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Katz unveils plan for western Queens tech hub

(From l. - r.) Jukay Hsu, founder of Coaltion for Queens, Borough President Melinda Katz, and deputy Borough President Melva Miller were in Long Island City to unveil a new technology plan.
Courtesy of Katz’s office
By Naeisha Rose

Along the East River waterfront, a technology boom is expanding in Long Island City and Queens Borough President Melinda Katz wants it to spread in waves to other parts of western Queens.

Last week Katz and technology professionals were in Long Island City at WeWork, an organization that has collaborative, shared office spaces for individuals and companies, where they unveiled a tech plan entitled Live, Work, Create: A Roadmap for Equitable Growth of the Western Queens Tech Ecosystem.

The Western Queens Tech Plan has six initiatives for immediate, intermediate and long-term steps aimed at transforming that area of the borough into a new tech hub by creating more jobs in that field.

“Tech jobs, on average, pay more and are growing at a faster clip than jobs citywide,” Katz said at the June 28 event. “Western Queens offers a coveted, dynamic mixed-use community where workers can live, ideas can synergize, and businesses can thrive. We commissioned the Tech Plan to facilitate a more equitable growth of this emerging global innovation hub and the city’s next leading tech ecosystem.”

Katz and the tech experts involved want to leverage the borough’s assets by training and hiring locally in order to help Queens become competitive in the digital age.

The first two initiatives in the Tech Plan focus on supporting the people of western Queens by preparing disadvantaged residents with federal and state-funded tech training programs for those underrepresented in the tech industry, as well as building stronger partnerships with city and tech employers so that those individuals can get job opportunities, according to Katz’s office.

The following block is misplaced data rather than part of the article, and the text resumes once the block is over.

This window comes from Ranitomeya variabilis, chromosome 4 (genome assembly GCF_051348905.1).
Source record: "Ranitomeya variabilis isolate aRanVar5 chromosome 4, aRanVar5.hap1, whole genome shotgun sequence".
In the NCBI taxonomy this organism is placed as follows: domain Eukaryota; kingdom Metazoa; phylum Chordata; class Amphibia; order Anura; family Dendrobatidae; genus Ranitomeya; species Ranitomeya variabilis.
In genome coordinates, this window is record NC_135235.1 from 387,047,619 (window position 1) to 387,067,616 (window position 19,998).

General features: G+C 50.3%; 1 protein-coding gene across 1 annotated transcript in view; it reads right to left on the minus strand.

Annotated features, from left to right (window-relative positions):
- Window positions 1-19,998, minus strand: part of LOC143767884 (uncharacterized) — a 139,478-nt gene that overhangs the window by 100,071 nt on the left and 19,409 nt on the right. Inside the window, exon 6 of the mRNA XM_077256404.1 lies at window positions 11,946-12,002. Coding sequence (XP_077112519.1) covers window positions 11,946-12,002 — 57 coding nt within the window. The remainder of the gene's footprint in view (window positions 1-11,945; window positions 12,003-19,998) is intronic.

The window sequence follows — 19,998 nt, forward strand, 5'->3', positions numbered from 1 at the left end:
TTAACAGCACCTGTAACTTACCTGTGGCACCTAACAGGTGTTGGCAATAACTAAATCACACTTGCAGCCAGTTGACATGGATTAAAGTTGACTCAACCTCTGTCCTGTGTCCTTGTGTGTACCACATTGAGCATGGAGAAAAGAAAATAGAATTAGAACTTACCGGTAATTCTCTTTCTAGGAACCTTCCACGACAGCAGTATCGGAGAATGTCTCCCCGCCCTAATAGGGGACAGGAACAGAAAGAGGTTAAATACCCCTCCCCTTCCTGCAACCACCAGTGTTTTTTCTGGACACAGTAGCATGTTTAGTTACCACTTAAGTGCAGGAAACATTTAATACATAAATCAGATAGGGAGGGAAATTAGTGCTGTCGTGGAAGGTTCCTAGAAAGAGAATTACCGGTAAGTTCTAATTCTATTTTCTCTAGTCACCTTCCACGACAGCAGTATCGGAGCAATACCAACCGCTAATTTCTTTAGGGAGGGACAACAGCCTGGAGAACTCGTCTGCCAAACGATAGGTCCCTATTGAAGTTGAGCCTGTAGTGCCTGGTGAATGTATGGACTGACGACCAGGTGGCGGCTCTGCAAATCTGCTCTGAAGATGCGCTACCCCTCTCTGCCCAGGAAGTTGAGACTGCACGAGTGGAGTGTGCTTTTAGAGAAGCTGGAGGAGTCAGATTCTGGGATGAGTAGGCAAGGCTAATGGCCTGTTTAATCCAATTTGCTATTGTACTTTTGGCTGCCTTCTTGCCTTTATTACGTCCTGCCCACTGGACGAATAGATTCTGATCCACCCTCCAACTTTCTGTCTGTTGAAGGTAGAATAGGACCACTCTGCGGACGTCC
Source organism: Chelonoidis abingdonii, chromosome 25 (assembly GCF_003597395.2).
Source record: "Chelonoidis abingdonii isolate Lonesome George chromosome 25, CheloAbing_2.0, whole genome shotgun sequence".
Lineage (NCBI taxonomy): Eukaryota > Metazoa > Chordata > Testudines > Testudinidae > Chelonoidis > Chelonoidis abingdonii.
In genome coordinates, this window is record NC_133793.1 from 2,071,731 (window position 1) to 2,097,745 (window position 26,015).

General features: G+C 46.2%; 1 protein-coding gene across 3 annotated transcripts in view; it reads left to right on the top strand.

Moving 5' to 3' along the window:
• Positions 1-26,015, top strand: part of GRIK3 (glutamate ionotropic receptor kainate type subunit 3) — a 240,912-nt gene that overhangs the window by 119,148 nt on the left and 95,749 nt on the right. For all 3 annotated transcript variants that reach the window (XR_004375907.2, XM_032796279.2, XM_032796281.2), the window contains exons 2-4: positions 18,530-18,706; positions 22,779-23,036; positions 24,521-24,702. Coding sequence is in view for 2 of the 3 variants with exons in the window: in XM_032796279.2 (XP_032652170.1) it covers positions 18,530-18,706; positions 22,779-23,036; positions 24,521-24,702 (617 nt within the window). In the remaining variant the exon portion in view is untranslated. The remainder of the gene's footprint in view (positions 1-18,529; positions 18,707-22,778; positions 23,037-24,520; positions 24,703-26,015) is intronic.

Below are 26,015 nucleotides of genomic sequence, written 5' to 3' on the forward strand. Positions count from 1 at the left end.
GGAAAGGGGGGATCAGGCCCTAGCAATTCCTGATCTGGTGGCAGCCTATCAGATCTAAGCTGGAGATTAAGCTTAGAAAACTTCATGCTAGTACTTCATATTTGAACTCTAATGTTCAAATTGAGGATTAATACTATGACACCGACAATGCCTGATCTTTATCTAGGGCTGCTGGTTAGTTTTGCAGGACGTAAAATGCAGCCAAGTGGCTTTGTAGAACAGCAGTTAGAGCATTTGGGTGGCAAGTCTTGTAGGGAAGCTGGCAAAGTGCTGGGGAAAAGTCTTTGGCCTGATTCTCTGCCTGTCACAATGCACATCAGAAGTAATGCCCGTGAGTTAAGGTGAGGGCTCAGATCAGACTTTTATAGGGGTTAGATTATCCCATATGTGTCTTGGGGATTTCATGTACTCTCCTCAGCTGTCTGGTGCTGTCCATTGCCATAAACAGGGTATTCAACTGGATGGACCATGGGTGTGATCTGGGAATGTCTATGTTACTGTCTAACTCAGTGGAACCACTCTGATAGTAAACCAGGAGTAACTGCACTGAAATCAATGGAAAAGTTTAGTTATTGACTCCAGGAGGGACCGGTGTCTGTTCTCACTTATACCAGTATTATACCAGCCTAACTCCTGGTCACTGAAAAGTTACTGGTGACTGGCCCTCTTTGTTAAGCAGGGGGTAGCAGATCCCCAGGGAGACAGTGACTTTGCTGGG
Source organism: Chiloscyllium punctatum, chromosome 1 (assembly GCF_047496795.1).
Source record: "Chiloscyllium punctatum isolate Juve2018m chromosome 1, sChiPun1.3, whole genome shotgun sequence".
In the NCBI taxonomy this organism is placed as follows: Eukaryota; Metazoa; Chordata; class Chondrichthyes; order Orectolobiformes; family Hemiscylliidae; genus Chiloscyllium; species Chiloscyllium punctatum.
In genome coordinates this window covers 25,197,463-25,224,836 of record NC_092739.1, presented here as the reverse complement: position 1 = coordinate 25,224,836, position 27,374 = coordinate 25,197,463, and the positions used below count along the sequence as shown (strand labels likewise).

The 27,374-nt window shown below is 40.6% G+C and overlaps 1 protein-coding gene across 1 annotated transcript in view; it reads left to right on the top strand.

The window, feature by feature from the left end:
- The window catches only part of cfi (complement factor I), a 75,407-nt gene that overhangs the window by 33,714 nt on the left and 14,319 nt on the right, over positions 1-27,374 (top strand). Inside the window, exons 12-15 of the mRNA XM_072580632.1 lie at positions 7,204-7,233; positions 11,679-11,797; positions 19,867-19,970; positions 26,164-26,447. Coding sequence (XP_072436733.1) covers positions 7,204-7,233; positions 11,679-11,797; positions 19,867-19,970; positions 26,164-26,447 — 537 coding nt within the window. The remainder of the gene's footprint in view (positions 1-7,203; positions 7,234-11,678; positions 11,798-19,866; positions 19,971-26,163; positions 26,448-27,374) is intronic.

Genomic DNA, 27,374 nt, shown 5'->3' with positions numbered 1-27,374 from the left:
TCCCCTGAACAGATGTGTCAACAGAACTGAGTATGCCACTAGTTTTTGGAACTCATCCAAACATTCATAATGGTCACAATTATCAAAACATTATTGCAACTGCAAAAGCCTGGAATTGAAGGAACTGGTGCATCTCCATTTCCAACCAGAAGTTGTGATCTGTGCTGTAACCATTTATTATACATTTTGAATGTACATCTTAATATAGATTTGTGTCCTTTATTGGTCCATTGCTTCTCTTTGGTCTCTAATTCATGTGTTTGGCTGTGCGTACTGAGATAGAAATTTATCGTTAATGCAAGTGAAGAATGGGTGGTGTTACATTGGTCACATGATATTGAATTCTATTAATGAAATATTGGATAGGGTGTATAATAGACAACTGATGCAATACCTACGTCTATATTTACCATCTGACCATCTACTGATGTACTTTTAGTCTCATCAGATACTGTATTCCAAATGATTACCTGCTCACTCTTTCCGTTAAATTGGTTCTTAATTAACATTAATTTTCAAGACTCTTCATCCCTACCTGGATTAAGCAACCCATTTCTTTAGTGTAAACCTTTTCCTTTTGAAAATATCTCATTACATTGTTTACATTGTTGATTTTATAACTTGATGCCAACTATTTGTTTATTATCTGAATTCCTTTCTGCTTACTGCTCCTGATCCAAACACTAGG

The third and fourth proposals are location-based and will result in identifying 300 acres of strategic space to invest in to attract residents, students and tech firms in a tech ecosystem that would encourage informal connections as well as developing a 40,000- to 60,000-square-foot physical central tech hub with tools, training and affordable office space for the broader community.

The final ideas will focus on programs meant to brand western Queens and market it as a tech ecosystem to attract those types of businesses with targeted campaigns. They will also look to customize regulatory tools and incentives to attract private sector investment and jobs by increasing the state tax credit by 10 percent to 20 percent for qualified firms, as well as tapping into the NYC Entrepreneurial Investment Fund.

“From helping disadvantaged residents gain access to tech training programs, to aligning people with job placement opportunities, the strategic plan announced by Borough President Katz today dovetails with WeWork’s core mission: to help people create their life’s work and focus on what they are most passionate about,” said Lauren Fritts, head of East Coast public affairs at WeWork.

The WeWork office is located at 27-01 Queens Plaza.

“Western Queens has shown itself to be right at the center of innovation and potential and the time to harness that power is now,” said Jukay Hsu, CEO Of C4Q, a company in Long Island City that trains people in coding. “Together with Borough President Katz and the Western Queens Tech task force, we are laying out a blueprint for the future of western Queens and its residents towards equitable growth, innovation and most importantly local jobs.“

Reach reporter Naeisha Rose by e-mail at nrose@cnglocal.com or by phone at (718) 260–4573.

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